With the growth of vast supermarket chains, and bulk buying by them, the situation of local suppliers, dealing with local shop buyers died. It was just way too much hassle to deal with hundreds of thousands of mom-n-pop producers. If you were a small veggie producer, you couldn’t sell directly to the supermarket giant a half a mile away. Your product either went to market, and got bought by an agent (who was able to force the price down – and take a commission effectively from the small producer – unless they sold to small buyer. Then they’d screw both sides.) or you found small to medium sized outlets that would still do business with you, because they too were local, and were sourcing for their restaurant or catering business. It was that or the farmer’s market.
The large chains bought from a handful of very large produces or from a handful of agents who sourced the product where it was cheapest. Offshore, or wherever.
Which was a sort of working model… until the Wuhan flu made various states and countries shut down the restaurants, the catering biz, the farmer’s markets. And thousands of small-medium producers… dumped their product – because they couldn’t sell it.
Now, what long term effect this has, is complex, interesting and probably not good… but hey, we’re here to talk about books. Interestingly the above situation rather mirrors how the book market changed. Up to a point, that is, and then it became entirely different.
Once upon a time there were no book chains, and publishers had to sell to directly to small booksellers. Pretty soon they had distributors selling to the various little booksellers – from bookshops proper to racks in little corner shops. They knew their area, knew their customers – and who their customer’s customers were, and boy did they care, because if they didn’t the customer would not get any sales and would not buy next time. An area had a population of pretentious literary types, they’d make sure their customer had pretentious literary twaddle to sell. An area had lots of thirty something women – they be providing romance (a mainstay, apparently, at one time anyway of the married-with-young-kids-women – back in the day). And so on. It was a very effective system, and sold a hell of a lot of books – because it was tailored to the customer. It was a major PITA for publishers, and really good for authors, and readers.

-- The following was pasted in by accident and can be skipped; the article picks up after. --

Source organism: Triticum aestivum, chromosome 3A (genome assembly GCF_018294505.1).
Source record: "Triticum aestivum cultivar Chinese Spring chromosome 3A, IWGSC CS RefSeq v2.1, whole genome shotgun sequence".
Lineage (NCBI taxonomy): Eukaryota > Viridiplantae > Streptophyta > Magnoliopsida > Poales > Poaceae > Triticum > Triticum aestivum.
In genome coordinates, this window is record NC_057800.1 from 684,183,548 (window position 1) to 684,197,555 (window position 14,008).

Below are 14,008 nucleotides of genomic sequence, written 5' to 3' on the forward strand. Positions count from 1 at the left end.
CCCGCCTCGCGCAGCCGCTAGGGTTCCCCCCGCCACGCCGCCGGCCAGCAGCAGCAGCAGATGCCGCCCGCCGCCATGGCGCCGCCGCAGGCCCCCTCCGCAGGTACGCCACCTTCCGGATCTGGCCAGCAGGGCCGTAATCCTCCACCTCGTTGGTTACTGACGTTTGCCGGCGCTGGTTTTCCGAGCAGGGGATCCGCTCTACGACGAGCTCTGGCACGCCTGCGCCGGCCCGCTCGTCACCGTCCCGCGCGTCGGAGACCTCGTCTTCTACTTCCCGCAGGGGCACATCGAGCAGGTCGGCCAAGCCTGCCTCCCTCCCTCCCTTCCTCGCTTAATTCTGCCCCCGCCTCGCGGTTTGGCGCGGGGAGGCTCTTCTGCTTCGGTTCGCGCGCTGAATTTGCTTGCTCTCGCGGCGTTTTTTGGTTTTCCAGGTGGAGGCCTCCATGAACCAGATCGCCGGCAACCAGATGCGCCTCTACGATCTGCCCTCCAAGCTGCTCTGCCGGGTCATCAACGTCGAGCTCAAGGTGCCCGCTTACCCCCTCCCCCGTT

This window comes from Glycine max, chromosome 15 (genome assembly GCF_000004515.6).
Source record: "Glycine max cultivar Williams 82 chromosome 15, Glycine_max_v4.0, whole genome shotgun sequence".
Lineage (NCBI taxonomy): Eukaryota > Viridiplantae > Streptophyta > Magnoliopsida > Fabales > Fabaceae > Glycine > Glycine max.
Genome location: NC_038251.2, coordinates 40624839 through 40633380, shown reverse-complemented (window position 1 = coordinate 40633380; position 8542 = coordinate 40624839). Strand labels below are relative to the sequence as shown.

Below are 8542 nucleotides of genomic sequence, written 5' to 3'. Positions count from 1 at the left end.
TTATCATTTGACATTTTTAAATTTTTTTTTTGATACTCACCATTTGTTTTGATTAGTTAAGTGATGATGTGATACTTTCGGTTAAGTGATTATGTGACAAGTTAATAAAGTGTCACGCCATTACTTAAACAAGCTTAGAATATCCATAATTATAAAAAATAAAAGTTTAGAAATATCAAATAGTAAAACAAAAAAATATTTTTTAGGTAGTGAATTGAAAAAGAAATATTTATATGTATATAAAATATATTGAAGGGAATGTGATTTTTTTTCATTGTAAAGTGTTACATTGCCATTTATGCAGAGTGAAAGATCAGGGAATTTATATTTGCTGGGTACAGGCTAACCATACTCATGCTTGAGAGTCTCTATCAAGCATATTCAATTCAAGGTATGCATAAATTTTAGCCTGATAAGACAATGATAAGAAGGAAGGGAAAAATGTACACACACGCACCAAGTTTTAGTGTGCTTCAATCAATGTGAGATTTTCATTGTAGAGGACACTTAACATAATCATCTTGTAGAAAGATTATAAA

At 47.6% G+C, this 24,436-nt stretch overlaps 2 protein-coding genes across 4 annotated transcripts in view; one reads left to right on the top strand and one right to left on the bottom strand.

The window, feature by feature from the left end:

Book stores became book chains, and buyers became regional or national, rather than local, and that could encompass a vast area, with all sorts of possible customers. But the buyer didn’t have a direct stake, and sure as hell wasn’t going to deal with the 500 little distributors who did. So gradually, the connection between what readers in a local area wanted and what authors could sell well was lost. The distributors got very cozy with the publishers and big buyers – neither of which had a clue just what the readers in the many discrete parts of their massive region liked to read and would buy. Unsurprisingly what got bought was what the NY editors liked – so you got bookstores full of literary twaddle where the readers wanted Romance or cowboy books, and stores in 98% Red-voting districts got window displays of Hillary or Obama’s books.
Short term, that was good for authors who produced work that exactly matched the NYC editors tastes and world-view, got sold by the distributors to chain buyers who had no clue what the audiences in the individual stores wanted. Of course sales went on a slow fall. And then along Came Amazon and disrupted their model by cutting out three layers of middle-men, and allowing local taste once again to dominate local sales.
One has to wonder if there is way to hook this sort of disruption to fruit and veg farmers. Maybe an online buy-a-box system or something like that.
Of course, the problem with a big disruption-force like Amazon, is that you can change a set of intermediates that took 92-94% of the income, to one that lets you have 70%… until it breaks the others. Then they start on you. And you might get even less – but without the small amount of services that publishers and booksellers offered in exchange for most of the income.
The key I suspect is to build your own list and and sell at least to those customers directly. It’s a tough path, but more secure. After all, the farmer who had to dump all his product worked hard on producing those… and wishes now he could sell them directly. There is a hunger for a good read out there, but like the farmer, you could end up without being able to sell it for enough to pay your costs.
Image by Free-Photos from Pixabay